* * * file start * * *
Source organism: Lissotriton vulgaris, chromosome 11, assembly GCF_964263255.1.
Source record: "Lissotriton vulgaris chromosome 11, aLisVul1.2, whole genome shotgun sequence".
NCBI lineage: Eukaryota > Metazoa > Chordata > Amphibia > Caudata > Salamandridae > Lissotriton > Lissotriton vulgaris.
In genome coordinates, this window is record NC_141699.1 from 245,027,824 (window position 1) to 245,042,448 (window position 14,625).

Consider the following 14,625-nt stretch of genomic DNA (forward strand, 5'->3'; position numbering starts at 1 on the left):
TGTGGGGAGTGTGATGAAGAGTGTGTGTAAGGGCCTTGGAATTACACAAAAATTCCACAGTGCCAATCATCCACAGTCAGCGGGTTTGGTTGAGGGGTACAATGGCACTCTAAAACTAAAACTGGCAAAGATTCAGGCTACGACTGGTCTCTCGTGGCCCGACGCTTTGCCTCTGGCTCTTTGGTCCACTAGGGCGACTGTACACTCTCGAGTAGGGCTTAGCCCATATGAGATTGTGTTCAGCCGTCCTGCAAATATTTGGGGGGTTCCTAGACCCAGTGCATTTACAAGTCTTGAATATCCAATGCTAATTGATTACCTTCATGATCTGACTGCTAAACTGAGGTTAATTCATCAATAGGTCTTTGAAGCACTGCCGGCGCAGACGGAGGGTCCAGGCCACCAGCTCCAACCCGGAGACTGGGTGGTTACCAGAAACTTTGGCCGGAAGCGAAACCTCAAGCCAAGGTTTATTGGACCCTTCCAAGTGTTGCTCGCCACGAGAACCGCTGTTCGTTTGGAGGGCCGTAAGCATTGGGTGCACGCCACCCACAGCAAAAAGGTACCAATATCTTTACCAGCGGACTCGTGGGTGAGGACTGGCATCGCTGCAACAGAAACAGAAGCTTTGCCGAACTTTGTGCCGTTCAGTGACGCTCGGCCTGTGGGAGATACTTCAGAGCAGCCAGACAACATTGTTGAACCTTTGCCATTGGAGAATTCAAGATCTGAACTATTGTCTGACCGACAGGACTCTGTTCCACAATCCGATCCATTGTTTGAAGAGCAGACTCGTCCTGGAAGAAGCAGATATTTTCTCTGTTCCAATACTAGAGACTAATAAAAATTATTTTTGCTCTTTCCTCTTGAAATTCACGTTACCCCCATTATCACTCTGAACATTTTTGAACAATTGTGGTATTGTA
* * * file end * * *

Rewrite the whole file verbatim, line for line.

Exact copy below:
Source organism: Lissotriton vulgaris, chromosome 11, assembly GCF_964263255.1.
Source record: "Lissotriton vulgaris chromosome 11, aLisVul1.2, whole genome shotgun sequence".
NCBI lineage: Eukaryota > Metazoa > Chordata > Amphibia > Caudata > Salamandridae > Lissotriton > Lissotriton vulgaris.
In genome coordinates, this window is record NC_141699.1 from 245,027,824 (window position 1) to 245,042,448 (window position 14,625).

Consider the following 14,625-nt stretch of genomic DNA (forward strand, 5'->3'; position numbering starts at 1 on the left):
TGTGGGGAGTGTGATGAAGAGTGTGTGTAAGGGCCTTGGAATTACACAAAAATTCCACAGTGCCAATCATCCACAGTCAGCGGGTTTGGTTGAGGGGTACAATGGCACTCTAAAACTAAAACTGGCAAAGATTCAGGCTACGACTGGTCTCTCGTGGCCCGACGCTTTGCCTCTGGCTCTTTGGTCCACTAGGGCGACTGTACACTCTCGAGTAGGGCTTAGCCCATATGAGATTGTGTTCAGCCGTCCTGCAAATATTTGGGGGGTTCCTAGACCCAGTGCATTTACAAGTCTTGAATATCCAATGCTAATTGATTACCTTCATGATCTGACTGCTAAACTGAGGTTAATTCATCAATAGGTCTTTGAAGCACTGCCGGCGCAGACGGAGGGTCCAGGCCACCAGCTCCAACCCGGAGACTGGGTGGTTACCAGAAACTTTGGCCGGAAGCGAAACCTCAAGCCAAGGTTTATTGGACCCTTCCAAGTGTTGCTCGCCACGAGAACCGCTGTTCGTTTGGAGGGCCGTAAGCATTGGGTGCACGCCACCCACAGCAAAAAGGTACCAATATCTTTACCAGCGGACTCGTGGGTGAGGACTGGCATCGCTGCAACAGAAACAGAAGCTTTGCCGAACTTTGTGCCGTTCAGTGACGCTCGGCCTGTGGGAGATACTTCAGAGCAGCCAGACAACATTGTTGAACCTTTGCCATTGGAGAATTCAAGATCTGAACTATTGTCTGACCGACAGGACTCTGTTCCACAATCCGATCCATTGTTTGAAGAGCAGACTCGTCCTGGAAGAAGCAGATATTTTCTCTGTTCCAATACTAGAGACTAATAAAAATTATTTTTGCTCTTTCCTCTTGAAATTCACGTTACCCCCATTATCACTCTGAACATTTTTGAACAATTGTGGTATTGTA